Getting back into the swing of things, I thought I’d monitor the New Channel’s coverage of the AV referendum campaign on Tuesday. On that day at least (I can’t vouch for any of the others), it seemed scrupulously balanced – balanced number of guests, exactly the same length of interview (well three seconds difference!) for the pro- and anti- spokespersonages, appropriate questions to each side, same number of interruptions, and the BBC even kept quoting an opinion poll showing a significant ‘No’ lead. I wasn’t expecting any of that, but it shows the BBC can do it.
Unfortunately, they often fail to do it – as Evan Davis demonstrated this morning.
Here, staged before an audience at the South Bank Centre (who sounded even less representative than a Question Time audience), Evan hosted a debate between Jonathan Bartley of the Yes campaign and Stephen Parkinson of the No campaign. Evan did much more than host it though. He actively joined in the debate, almost entirely on the side of the Yes campaign. It was effectively two against one.
The interruptions flew at Mr Parkinson, often only seconds (one time just a second) after he had begun to speak. So did the questions. All but one of the questions asked/points made by Evan Davis came from a stance opposed to the No campaign. Transcribing Evan Davis’s words should make the extent of the bias clear:
Questions/comments put to Stephen Parkinson (No to AV):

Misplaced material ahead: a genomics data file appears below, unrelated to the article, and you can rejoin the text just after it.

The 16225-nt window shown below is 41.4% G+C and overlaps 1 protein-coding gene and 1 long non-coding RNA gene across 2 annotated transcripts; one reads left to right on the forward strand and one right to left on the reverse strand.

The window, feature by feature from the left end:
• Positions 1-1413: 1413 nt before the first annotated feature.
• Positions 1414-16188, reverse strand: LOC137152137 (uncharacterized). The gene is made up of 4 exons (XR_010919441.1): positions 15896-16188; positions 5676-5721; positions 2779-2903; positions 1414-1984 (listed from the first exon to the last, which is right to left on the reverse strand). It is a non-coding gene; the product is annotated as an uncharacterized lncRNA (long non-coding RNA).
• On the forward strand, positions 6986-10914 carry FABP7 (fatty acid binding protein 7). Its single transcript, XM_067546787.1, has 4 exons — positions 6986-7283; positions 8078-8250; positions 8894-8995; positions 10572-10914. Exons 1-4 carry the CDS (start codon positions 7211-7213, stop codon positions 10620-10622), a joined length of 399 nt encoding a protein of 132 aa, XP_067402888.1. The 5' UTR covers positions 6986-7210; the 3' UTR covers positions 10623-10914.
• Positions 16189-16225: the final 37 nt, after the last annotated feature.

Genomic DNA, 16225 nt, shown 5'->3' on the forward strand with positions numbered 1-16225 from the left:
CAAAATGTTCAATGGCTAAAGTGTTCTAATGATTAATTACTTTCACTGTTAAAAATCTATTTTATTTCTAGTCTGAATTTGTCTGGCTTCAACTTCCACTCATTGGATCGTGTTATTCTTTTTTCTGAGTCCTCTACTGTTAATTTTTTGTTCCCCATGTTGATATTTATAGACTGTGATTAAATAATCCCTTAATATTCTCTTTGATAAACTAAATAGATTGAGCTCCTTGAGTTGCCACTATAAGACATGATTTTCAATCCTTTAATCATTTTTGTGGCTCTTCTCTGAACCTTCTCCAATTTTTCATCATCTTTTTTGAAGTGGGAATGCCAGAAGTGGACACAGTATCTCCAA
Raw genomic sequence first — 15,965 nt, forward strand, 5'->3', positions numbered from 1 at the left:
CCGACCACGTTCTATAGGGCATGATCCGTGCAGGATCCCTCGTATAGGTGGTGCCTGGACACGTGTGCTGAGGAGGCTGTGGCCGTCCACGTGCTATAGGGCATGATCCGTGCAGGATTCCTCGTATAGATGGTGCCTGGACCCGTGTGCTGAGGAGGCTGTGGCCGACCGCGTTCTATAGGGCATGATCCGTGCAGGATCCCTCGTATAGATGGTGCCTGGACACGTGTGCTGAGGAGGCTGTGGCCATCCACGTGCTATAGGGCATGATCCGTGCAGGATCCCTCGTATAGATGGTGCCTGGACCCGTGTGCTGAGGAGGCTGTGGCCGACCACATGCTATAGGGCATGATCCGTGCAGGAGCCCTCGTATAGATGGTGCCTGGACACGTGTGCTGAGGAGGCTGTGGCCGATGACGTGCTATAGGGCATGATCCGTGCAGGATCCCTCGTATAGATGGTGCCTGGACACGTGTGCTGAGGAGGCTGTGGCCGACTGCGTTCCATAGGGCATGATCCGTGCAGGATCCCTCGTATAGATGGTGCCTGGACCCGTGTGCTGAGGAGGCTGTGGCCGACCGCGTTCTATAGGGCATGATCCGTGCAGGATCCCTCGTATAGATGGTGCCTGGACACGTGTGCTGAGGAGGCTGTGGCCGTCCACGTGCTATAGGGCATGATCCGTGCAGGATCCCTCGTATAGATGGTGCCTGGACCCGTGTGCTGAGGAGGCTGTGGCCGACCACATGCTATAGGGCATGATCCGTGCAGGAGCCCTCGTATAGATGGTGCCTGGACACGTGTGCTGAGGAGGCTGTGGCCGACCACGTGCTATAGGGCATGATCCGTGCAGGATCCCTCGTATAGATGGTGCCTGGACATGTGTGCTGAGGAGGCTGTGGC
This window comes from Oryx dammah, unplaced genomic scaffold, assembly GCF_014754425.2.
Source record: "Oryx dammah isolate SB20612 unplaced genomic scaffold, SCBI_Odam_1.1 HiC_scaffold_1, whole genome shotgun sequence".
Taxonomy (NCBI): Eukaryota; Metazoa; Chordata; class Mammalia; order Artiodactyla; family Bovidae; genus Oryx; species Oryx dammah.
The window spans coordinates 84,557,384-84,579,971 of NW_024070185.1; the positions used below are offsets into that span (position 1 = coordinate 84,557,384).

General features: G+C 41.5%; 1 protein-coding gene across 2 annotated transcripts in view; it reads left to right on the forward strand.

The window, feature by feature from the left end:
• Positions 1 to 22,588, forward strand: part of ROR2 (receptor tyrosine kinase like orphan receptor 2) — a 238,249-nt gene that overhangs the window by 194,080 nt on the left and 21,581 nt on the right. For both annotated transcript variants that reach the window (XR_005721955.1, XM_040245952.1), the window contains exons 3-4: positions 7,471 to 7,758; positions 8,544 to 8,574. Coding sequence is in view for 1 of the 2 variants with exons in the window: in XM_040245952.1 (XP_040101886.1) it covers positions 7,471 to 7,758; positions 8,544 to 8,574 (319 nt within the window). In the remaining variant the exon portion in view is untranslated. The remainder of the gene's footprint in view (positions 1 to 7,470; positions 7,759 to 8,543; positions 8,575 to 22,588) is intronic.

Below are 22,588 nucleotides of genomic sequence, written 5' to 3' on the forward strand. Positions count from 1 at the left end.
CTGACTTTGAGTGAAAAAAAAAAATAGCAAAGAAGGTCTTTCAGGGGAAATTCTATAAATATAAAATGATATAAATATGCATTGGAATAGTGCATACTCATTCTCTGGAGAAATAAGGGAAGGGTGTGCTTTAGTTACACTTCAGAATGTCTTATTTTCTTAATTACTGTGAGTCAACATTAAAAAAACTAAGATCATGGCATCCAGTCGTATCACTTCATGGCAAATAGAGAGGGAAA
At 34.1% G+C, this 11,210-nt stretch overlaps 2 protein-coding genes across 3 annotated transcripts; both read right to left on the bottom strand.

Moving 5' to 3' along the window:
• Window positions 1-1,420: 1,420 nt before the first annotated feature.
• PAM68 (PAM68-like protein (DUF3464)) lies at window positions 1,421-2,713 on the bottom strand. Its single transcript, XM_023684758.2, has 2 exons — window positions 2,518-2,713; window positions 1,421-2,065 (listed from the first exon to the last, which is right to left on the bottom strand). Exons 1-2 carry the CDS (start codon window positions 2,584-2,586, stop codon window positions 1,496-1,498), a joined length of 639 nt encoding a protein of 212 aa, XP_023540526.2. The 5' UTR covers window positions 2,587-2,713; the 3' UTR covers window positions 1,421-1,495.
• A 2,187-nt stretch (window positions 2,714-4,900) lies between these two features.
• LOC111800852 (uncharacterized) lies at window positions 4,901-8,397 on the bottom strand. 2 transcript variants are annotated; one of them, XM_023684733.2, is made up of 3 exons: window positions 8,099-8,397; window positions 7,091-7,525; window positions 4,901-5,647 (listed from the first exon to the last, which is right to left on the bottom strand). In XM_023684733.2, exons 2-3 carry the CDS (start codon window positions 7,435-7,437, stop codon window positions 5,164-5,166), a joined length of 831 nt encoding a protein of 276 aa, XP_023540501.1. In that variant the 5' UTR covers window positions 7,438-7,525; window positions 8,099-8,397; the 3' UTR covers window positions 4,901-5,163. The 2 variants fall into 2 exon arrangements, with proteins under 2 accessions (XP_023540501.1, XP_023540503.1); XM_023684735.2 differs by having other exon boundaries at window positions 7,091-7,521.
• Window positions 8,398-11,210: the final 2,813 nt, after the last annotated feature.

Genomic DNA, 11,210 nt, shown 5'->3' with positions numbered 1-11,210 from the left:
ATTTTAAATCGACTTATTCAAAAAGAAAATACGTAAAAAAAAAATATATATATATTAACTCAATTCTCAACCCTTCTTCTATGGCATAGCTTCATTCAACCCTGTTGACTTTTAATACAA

1 Stephen, you’re against AV. Can we just talk about fairness because it seems like..you keep saying the winner under AV loses which means, you know, the system’s unfair but if the winner loses it’s because the majority of voters don’t want that person to win, they want another candidate instead.
2 The crucial thing is whether you view it as an election where people have one vote and then a few people get another vote and another vote and another vote or whether you view it as a sequence of elections which very cleverly are concocted to be held on one ballot paper, isn’t it Stephen?
3 (interrupting) Well it IS a sequence of elections, it’s a sequence of counts and the person who puts their first preference and that’s not knocked out gets their first preference counted again.
4 (interrupting) And some get their first preference counted twice!
5 (interrupting) But it uses something similar. Most systems, even the American presidential election, uses something where you wangle the candidates down to a run-off between two effectively, or some sort of run-off, they do it on the X Factor, they do it on Big Brother, they do it in the American presidential election with the use of primaries, isn’t that what everybody does?
6 (interrupting) But I mean that’s just true. It’s not going to make a difference in most seats of the UK, is it? I mean that’s just telling you it doesn’t matter which way we go..
7 One issue that has come up is the issue of whether people understand AV. Can I just ask the audience here if you think you understand AV and what it entails? And how many say you don’t understand it, it’s too complicated? So again about 98% of people understand it. That has been a bit of your campaign hasn’t it Stephen, a little bit of scaring people with the complexity of it all?
Questions/points put to Jonathan Bartley (Yes to AV):
2 Jonathan, let me put this to you. Does it not encourage the candidate who is the most banal and least offensive to always win and you end up with a government that is sort of the lowest common denominator?
Not very even-handed, is it?